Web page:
It’s also a surprisingly funny flex, if only because it just seems so out of character with the peaceful, communal vibe of it all. Song of the Evertree is pretty blunt about it:, too. Now that things are coming back together, you can focus on the next part of the plan: tourism and immigration.
By repairing the airship docks with some of the materials you’ve found — which are all broken down from the weeds and things you forage every time you fix up parts of the World Tree — you’re able to build out a full town. That brings people back into the village, Rollercoaster Tycoon-style, except when they arrive there’s … actually nothing for them to do. Or go. Or sleep.
So, it’s up to you to start building. The interface isn’t completely scoped out for mouse and keyboard yet, but it’s smooth enough, and you’ve got a really good top-down view of where to put things and how to arrange your new-found town.
As people come into your town, they’ll be better suited to different tasks. New recruits have attribute ratings out of 10 for food, creativity, service, wellness and production, highlighting their suitableness for different tasks. Everyone needs a home, so you build one of those, but to do so you’ll need a certain amount of materials.
If you don’t give people a place to stay and something to do, they’ll bugger off and continue whatever it is. Not all the new residents sound like they have a lot going on. Some of them just genuinely look like they’re children who went for a wander, which makes me wonder if Grow would ever approach the ethicacy of child labour:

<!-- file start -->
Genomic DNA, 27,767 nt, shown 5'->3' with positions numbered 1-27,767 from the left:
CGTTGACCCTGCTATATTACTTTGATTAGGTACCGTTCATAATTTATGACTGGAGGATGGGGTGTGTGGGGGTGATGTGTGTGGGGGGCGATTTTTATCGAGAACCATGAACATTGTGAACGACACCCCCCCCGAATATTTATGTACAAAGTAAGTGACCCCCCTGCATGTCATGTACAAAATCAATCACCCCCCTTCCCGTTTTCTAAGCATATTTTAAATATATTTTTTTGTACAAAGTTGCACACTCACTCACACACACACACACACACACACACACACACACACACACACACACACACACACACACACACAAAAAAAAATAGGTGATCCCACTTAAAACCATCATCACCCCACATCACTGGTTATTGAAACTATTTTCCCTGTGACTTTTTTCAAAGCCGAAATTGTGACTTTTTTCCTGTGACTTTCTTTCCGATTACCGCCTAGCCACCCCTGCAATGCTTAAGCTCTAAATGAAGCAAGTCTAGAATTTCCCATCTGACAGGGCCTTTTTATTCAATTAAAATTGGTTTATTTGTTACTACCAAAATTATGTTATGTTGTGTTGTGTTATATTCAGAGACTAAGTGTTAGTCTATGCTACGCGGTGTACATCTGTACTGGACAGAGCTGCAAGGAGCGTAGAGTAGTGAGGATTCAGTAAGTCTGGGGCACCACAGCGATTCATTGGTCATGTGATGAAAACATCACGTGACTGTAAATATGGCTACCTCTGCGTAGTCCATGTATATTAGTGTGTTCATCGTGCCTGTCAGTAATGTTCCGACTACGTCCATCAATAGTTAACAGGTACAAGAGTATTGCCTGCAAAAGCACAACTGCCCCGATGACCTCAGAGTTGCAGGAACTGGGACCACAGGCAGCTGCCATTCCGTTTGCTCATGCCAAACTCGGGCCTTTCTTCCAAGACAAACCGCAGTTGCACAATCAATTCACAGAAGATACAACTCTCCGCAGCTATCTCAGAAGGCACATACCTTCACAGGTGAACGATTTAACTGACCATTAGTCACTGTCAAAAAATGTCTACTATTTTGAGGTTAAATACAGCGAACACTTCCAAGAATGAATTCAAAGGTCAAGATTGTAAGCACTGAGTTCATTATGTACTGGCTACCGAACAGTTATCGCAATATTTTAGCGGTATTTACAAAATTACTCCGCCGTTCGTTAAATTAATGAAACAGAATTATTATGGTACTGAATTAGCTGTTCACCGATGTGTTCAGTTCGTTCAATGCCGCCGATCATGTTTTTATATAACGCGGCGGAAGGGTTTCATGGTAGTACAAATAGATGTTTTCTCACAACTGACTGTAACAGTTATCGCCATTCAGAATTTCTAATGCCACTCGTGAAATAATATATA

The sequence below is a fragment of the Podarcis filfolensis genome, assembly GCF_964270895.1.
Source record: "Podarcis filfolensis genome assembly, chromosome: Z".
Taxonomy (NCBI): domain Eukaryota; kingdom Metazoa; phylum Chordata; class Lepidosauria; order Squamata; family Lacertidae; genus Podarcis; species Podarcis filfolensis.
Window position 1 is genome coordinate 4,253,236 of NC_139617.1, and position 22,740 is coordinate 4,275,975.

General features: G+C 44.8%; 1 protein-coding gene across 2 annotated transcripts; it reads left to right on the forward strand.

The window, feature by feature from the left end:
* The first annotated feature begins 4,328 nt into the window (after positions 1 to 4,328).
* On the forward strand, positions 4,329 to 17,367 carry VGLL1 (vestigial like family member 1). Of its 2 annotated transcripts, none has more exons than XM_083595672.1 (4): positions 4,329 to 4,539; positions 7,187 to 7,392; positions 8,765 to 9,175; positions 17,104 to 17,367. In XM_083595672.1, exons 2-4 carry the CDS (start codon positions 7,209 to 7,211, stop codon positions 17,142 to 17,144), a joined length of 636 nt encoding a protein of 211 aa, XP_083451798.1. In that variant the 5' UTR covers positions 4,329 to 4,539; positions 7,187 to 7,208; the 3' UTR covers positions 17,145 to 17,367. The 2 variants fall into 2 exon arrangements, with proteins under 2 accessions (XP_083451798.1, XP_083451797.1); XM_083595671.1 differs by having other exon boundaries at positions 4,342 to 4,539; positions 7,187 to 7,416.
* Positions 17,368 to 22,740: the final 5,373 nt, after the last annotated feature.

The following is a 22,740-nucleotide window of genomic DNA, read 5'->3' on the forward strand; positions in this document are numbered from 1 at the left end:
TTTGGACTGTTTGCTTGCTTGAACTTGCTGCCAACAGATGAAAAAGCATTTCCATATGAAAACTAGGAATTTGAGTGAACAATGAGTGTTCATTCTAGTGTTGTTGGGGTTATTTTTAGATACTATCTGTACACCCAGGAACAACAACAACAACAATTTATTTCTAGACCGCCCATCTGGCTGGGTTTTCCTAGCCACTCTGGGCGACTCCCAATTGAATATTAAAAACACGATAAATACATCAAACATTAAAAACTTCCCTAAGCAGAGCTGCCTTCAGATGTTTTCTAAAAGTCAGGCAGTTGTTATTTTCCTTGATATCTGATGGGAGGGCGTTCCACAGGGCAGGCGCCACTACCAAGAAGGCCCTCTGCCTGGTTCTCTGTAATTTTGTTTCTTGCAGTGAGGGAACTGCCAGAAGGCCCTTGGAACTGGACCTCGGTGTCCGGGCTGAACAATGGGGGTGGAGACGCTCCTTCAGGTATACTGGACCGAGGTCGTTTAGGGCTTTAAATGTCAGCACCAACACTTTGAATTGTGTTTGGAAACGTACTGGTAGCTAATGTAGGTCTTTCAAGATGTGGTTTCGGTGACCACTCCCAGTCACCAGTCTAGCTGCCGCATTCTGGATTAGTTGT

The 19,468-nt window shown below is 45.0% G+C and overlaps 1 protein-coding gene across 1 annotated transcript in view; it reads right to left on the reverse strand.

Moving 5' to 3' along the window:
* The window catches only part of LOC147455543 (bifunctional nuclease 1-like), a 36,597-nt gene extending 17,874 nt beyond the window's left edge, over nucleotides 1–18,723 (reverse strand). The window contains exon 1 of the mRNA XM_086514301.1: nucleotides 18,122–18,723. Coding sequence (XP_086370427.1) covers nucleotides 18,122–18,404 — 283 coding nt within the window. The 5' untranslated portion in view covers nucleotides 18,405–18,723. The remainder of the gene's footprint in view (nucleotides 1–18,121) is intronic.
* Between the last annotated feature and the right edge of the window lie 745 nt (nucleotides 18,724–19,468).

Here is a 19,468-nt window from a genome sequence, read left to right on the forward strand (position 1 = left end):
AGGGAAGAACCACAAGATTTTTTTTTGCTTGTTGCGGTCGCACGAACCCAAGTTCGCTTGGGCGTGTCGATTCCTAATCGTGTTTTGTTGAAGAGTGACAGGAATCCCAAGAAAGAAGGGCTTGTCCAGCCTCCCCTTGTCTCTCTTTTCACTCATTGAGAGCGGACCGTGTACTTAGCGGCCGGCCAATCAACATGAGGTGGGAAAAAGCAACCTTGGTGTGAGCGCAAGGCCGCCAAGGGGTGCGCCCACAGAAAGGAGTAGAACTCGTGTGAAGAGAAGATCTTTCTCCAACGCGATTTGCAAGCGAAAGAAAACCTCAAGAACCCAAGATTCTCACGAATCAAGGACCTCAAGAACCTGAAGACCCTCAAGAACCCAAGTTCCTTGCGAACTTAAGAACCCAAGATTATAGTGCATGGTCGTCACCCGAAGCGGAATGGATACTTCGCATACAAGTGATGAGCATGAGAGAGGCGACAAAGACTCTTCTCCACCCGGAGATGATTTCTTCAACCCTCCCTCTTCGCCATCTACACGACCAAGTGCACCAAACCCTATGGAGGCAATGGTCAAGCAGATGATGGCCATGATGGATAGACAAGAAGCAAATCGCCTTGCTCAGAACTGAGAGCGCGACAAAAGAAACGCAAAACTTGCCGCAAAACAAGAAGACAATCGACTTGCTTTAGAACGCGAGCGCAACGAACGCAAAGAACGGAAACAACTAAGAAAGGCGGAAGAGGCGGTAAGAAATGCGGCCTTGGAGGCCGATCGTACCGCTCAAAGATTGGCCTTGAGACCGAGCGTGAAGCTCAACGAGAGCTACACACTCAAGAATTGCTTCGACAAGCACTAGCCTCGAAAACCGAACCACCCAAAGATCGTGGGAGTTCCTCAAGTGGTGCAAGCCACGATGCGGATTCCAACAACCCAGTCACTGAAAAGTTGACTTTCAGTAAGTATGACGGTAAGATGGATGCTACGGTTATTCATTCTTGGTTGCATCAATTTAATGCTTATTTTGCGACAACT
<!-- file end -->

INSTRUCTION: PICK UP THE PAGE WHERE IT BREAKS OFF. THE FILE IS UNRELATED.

Eventually you’ll run out of materials, and then you’ll have to head back to your little gardens. Pull out the weeds, bash up some rocks, scoop up some bugs, do a bit of fishing, sing to the plants a bit, and gather materials. Song of the Evertree gives you a little checklist of all the things you need to do on each island, and then when you get back you’ve got another checklist of all the things you can build, improve or unlock in your town.
There’s also a constant string of rewards from the Book for doing basically anything: going to sleep, clearing a certain amount of weeds, completing simple tasks for the Elderkin (all of which take about 10 seconds each) and so on. You get a lot of decorative items that can be used to spruce up your town or your hut, but you can also just grind those things down for more materials, letting you ramp up your town faster.
It all works pretty well, and I didn’t run into any performance issues, glitching, bugs or anything especially noteworthy. All I was left with was more or less what I was expecting going into Song of the Evertree. The Brisbane-based studio has a clear-as-crystal idea of what they want to make, buoyed by the lessons and designs trialled in Yonder: The Cloud Catcher Chronicles.
Sure, this kind of chill, slice-of-life simulator won’t be for everyone. But for those who enjoy this form of entertainment, Song of the Evertree is coming along really nicely. I’ll be keen to see how it ramps up the complexity come November 16, especially since it’s not the only Aussie slice-of-life simulator that’s looking good.